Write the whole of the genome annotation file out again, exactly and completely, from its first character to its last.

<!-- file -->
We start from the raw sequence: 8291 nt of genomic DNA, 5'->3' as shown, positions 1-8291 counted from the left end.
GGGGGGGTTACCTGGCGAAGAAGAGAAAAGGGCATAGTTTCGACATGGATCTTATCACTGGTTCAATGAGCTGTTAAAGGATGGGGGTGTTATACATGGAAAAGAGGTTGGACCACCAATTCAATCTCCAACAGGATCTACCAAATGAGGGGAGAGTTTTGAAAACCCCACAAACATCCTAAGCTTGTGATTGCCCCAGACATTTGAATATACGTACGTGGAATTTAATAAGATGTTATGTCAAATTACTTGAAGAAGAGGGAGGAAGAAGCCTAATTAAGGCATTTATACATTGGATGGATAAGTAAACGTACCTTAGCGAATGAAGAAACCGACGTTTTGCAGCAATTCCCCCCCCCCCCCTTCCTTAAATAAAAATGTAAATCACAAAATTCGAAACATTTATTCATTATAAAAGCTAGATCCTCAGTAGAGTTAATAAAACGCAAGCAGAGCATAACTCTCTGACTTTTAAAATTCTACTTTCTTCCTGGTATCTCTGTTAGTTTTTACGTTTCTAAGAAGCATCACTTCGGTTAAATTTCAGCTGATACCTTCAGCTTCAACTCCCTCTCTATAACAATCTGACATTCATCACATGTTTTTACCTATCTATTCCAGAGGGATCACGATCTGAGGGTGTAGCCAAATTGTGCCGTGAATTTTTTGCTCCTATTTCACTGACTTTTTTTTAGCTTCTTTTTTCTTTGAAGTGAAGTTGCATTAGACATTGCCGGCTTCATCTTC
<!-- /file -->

We start from the raw sequence: 8291 nt of genomic DNA, 5'->3' as shown, positions 1-8291 counted from the left end.
GGGGGGGTTACCTGGCGAAGAAGAGAAAAGGGCATAGTTTCGACATGGATCTTATCACTGGTTCAATGAGCTGTTAAAGGATGGGGGTGTTATACATGGAAAAGAGGTTGGACCACCAATTCAATCTCCAACAGGATCTACCAAATGAGGGGAGAGTTTTGAAAACCCCACAAACATCCTAAGCTTGTGATTGCCCCAGACATTTGAATATACGTACGTGGAATTTAATAAGATGTTATGTCAAATTACTTGAAGAAGAGGGAGGAAGAAGCCTAATTAAGGCATTTATACATTGGATGGATAAGTAAACGTACCTTAGCGAATGAAGAAACCGACGTTTTGCAGCAATTCCCCCCCCCCCCCTTCCTTAAATAAAAATGTAAATCACAAAATTCGAAACATTTATTCATTATAAAAGCTAGATCCTCAGTAGAGTTAATAAAACGCAAGCAGAGCATAACTCTCTGACTTTTAAAATTCTACTTTCTTCCTGGTATCTCTGTTAGTTTTTACGTTTCTAAGAAGCATCACTTCGGTTAAATTTCAGCTGATACCTTCAGCTTCAACTCCCTCTCTATAACAATCTGACATTCATCACATGTTTTTACCTATCTATTCCAGAGGGATCACGATCTGAGGGTGTAGCCAAATTGTGCCGTGAATTTTTTGCTCCTATTTCACTGACTTTTTTTTAGCTTCTTTTTTCTTTGAAGTGAAGTTGCATTAGACATTGCCGGCTTCATCTTC